Turkish President Recep Tayyip Erdogan has caused a stir by opening a mega hospital in Ankara that covers an area as big as 100 football pitches or more.
Brickbats quickly flew from critics who complained that the sheer size of Ankara City Hospital—built at a cost of around a billion euros and boasting some 3,810 beds—will cause logistical problems and complicate efforts in combatting the spread of infections. Where protecting the health of Turkey’s 81mn people is concerned, the Erdogan administration is already in difficulties because the severe devaluation of the Turkish lira has forced up the cost of imported medicines, leading to shortages in pharmacies.
Ankara City Hospital is one of the world’s largest hospitals and the latest manifestation of the populist president’s ostentatious and longstanding commitment to mega infrastructure projects. Voters in Ankara will on March 31 take part in Turkey's local elections. Erdogan's AKP party faces a battle to hold on to control of the capital amid the recession-hit country's economic hardship.
Erdogan responded to the incoming fire over the giant hospital by saying that those opposed to such urban health facilities were against all major projects built by his governments during his 16 years in power. “They come out against bridges, highways, tunnels, airports, high-speed train lines, hospitals and schools, but they are the ones who use them the most,” he remarked in a speech at a ceremony to mark the hospital’s opening, Reuters reported.
$12bn airport, $16bn canal
Istanbul’s new $12bn mega airport, which officials are determined to make the world’s busiest airport, is scheduled to open fully next month, towards four months behind schedule. Turkey is also planning to build a $16bn canal that will turn the western side of Istanbul into an island, even though some experts say it will be of limited use to shipping.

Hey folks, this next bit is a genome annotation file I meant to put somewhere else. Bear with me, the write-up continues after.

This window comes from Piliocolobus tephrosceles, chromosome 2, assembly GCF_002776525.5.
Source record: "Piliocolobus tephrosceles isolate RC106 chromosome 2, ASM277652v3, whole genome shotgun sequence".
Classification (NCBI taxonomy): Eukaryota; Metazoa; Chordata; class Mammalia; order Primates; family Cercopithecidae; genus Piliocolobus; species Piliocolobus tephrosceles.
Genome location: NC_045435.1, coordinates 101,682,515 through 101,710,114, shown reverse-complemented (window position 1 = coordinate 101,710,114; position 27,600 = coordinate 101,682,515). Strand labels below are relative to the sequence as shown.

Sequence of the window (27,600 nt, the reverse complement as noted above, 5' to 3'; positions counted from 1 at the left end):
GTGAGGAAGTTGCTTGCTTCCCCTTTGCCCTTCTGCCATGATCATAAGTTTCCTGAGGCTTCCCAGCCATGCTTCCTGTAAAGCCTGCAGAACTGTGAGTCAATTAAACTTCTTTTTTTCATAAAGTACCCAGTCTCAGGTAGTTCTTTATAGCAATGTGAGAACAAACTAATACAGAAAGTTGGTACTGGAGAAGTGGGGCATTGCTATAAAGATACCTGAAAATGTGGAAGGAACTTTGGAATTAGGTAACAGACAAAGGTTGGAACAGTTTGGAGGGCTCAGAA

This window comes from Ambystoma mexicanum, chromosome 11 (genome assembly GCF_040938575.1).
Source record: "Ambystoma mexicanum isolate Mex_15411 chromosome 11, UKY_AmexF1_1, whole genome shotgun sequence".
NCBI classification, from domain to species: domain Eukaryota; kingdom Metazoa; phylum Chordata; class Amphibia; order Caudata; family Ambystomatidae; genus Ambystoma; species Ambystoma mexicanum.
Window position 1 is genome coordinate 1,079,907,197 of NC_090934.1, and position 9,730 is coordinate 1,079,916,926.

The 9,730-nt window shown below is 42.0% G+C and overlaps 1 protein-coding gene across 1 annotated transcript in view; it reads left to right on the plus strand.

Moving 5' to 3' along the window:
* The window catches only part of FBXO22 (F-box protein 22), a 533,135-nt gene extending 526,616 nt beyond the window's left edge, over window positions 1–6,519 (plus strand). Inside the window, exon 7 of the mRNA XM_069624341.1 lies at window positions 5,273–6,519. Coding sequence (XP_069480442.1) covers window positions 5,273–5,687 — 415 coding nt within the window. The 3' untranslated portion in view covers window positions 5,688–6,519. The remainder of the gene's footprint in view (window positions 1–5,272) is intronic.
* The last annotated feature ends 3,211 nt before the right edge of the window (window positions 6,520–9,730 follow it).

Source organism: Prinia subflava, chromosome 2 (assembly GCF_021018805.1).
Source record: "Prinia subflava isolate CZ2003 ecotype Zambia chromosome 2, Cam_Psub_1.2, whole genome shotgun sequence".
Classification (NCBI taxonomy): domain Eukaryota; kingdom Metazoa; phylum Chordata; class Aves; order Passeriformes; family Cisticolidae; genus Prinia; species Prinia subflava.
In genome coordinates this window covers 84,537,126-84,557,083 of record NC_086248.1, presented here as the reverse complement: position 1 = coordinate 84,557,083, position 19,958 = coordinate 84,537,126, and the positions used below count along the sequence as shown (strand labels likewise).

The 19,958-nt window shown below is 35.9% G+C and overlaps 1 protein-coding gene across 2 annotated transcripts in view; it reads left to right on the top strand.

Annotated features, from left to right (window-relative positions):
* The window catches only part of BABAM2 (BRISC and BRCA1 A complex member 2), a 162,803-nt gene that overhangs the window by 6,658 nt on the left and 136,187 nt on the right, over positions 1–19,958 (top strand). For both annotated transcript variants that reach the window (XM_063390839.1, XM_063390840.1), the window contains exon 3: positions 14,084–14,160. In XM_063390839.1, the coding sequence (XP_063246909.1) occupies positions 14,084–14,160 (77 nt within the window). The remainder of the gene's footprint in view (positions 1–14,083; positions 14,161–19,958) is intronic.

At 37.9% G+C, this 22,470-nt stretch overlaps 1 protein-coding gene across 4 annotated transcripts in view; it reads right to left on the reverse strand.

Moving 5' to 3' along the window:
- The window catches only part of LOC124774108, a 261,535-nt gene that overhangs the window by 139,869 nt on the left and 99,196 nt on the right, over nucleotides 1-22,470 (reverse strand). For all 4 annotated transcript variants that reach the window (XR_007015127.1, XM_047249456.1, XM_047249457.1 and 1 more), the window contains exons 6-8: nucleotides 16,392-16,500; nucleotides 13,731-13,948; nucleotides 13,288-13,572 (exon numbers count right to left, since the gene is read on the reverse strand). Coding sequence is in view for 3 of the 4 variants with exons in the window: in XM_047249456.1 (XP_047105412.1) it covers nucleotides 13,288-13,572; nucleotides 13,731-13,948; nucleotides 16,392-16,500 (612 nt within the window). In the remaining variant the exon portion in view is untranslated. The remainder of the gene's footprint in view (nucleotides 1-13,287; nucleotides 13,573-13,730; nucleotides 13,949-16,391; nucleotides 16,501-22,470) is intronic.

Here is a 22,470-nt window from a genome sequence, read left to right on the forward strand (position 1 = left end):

Ankara City Hospital contractor CCN Holding secured a €890mn financing loan for the mega hospital project. The government has signed to pay rent on the hospital for 25 years.
Critics have said the hospital’s size will make it harder to control the spread of infections while distances within the complex will be detrimental to patient service and the work of medical staff.
The Turkish Medical Association (TTB) said it wrote to the health ministry detailing concerns but had not yet received a response.
“Not cost effective”
“It has been proven in research conducted across the world that central hospitals are not cost effective and that they impact public health quite negatively,” TTB head Sinan Adiyaman told Reuters.
Adiyaman added that the size and location of Ankara City Hospital also meant problems were in store for traffic. It is located on one of the capital’s largest and most used roads.
European cities now prefer building several smaller hospitals rather than a single large one and the PPP business model used for the new hospital has largely been abandoned, Adiyaman said, adding that it was impossible for the government to make a short or long-term profit from the new hospitals.
“You need to organise, plan these very carefully, shift things around to find the right way. These aren’t things you do while looking out for some populist, political benefits. Health is a very serious issue,” Adiyaman said.
One employee at the Ankara City Hospital was quoted by the news agency as saying the hospital, located in the Bilkent neighbourhood, was opened to patients last month despite construction still being under way in several parts of the complex.
“We are struggling to get to everything at the moment, so I don’t know how we will manage to do so when it’s functioning at full capacity,” the employee said.